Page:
Home PCs need patching every 4.8 days

News Web User Mar 3, 2010

The average home computer needs to have a new patch applied to cover security vulnerabilities in installed software programs every 4.8 days, Secunia has claimed.

Many home PCs don't have fully up-to-date software installed on them because the process of downloading and applying patches is too cumbersome, according to a security firm.

Having analysed the software installed on more than two million PCs around the world, the security firm claimed that in order for the typical home user to stay fully patched, an average of 75 patches from 22 different vendors need to be installed, requiring them to apply a patch every 4.8 days.

"In order for the user to install the 75 patches from the 22 different vendors, he or she has to master more than 22 different updating mechanisms, which is outside the bounds of what you can expect from a typical home user," said Thomas Kristensen, chief security officer of Secunia.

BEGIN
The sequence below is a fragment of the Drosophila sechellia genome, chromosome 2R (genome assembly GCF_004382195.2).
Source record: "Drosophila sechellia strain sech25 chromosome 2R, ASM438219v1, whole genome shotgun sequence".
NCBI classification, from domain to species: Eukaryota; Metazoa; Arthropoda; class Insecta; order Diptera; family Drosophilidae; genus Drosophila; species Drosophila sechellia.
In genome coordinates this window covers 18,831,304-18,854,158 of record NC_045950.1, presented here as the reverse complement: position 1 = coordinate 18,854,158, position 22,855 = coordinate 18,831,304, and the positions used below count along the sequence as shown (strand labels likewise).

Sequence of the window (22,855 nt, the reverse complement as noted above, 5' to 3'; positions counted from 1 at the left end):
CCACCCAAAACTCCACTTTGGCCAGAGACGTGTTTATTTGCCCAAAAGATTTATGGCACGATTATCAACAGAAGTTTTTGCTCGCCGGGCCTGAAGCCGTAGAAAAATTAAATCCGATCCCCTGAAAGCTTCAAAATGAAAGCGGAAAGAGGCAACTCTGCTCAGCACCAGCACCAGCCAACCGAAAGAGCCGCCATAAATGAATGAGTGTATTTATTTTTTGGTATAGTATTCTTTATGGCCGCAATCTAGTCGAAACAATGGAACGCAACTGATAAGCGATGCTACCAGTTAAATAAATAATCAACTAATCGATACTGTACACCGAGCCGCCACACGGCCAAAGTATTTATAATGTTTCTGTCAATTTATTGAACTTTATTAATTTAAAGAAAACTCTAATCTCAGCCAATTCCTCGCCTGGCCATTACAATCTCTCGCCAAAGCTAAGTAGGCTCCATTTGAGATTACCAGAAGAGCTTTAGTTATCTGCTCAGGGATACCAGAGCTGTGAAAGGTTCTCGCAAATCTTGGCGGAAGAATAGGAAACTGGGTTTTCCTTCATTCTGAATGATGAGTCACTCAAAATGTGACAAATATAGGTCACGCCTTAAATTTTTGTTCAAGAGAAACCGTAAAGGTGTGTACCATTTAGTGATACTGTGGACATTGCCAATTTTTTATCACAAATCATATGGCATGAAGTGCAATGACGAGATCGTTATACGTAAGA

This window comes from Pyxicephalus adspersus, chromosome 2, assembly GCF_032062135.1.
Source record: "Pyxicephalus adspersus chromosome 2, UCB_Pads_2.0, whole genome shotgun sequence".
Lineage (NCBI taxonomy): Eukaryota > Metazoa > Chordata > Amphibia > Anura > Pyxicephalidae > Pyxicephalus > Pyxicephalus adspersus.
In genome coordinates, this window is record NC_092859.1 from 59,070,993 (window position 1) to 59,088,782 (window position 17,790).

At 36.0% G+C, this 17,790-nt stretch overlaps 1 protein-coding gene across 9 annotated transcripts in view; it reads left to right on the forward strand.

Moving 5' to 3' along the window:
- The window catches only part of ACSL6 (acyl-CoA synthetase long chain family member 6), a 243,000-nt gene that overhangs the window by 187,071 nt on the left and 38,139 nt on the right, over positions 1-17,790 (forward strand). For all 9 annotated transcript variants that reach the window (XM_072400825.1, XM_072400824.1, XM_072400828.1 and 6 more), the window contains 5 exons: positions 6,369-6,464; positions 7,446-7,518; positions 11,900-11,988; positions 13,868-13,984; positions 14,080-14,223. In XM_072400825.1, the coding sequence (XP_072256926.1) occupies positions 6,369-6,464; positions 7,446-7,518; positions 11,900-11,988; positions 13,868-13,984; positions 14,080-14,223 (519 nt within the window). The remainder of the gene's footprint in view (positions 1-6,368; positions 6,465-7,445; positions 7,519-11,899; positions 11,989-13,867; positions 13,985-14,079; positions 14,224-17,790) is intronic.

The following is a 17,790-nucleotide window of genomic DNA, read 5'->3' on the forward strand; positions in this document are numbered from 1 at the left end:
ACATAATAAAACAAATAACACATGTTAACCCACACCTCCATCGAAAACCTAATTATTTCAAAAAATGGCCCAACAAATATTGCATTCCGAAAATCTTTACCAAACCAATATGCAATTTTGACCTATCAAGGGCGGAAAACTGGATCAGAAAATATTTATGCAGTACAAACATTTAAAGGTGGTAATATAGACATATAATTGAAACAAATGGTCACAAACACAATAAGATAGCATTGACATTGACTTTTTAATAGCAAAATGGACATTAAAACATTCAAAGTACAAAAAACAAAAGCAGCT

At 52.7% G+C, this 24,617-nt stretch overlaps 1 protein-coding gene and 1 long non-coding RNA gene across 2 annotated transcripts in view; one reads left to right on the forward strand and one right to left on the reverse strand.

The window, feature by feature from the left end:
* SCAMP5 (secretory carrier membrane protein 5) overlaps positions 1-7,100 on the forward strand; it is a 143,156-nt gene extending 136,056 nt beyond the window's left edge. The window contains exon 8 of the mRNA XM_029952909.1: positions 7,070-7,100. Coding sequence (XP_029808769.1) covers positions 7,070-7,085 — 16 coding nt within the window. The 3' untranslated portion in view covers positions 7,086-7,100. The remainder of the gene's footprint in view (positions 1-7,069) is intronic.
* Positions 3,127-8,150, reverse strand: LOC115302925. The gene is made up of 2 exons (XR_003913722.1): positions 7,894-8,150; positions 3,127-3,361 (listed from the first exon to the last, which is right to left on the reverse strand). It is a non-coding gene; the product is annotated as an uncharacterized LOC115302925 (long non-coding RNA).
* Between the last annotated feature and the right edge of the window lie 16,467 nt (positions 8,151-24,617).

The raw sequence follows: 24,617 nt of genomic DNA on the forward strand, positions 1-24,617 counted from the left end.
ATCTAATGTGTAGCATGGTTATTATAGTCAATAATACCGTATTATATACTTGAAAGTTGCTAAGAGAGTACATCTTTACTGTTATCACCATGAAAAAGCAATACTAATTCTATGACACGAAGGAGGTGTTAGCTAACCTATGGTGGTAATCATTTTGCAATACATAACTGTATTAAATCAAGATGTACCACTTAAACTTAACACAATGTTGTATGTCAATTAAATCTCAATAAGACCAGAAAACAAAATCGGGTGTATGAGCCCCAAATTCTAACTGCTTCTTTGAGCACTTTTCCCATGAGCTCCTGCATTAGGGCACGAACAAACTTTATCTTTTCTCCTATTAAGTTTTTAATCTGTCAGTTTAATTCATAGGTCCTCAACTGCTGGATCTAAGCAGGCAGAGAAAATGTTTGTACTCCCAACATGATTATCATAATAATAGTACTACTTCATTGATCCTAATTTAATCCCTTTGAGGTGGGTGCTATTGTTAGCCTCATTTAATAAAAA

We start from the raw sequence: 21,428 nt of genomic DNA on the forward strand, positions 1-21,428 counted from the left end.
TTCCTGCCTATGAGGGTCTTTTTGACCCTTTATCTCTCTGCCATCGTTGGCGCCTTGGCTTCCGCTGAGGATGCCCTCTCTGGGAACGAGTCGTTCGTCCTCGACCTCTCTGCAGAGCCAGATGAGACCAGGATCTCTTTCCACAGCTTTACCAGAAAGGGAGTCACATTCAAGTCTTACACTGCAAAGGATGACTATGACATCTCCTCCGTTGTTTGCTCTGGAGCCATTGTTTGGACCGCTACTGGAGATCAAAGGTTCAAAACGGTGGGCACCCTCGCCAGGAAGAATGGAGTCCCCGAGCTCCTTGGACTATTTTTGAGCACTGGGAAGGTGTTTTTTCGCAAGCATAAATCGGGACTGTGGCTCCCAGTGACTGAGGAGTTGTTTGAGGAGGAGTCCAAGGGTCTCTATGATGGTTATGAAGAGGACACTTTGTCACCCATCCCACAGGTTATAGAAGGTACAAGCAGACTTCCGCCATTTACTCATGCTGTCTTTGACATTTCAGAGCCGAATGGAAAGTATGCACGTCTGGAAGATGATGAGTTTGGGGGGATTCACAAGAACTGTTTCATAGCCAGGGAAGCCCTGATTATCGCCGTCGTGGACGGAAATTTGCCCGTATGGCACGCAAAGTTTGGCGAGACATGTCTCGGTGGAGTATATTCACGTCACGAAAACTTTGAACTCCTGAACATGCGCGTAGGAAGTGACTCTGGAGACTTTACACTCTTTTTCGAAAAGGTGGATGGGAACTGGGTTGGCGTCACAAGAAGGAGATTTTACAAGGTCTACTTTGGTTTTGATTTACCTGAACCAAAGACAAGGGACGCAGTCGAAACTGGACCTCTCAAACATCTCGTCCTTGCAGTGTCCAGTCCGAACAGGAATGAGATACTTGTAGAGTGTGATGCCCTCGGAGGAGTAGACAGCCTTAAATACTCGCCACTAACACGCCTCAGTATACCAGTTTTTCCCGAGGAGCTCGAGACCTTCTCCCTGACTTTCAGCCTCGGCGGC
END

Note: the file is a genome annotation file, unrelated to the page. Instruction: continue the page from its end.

"The complexity and frequency of actions required to keep a typical home user's system fully patched and secure, most likely exceeds what users are willing and able to invest," Kristensen continued, adding that even skilled enthusiasts were unlikely to be fully up to date with patches.

Back in December 2008, the company claimed that an astonishing 98 per cent of home PCs were at risk because they didn't have vital security updates installed for some software packages.

Secunia based this claim on information it gathered from PCs that had its Personal Security Inspector program, which detects out-of-date and unpatched software, installed.

However, the company said that it is currently working on a new version of the software that includes automatic updates for the majority of software available and hopes to issue a preview version soon.

"Secunia's Automatic Updating initiative will help users on a global scale to automatically patch a majority of their software portfolio, and, thereby, stay fully patched and secure all the time," Kristensen said.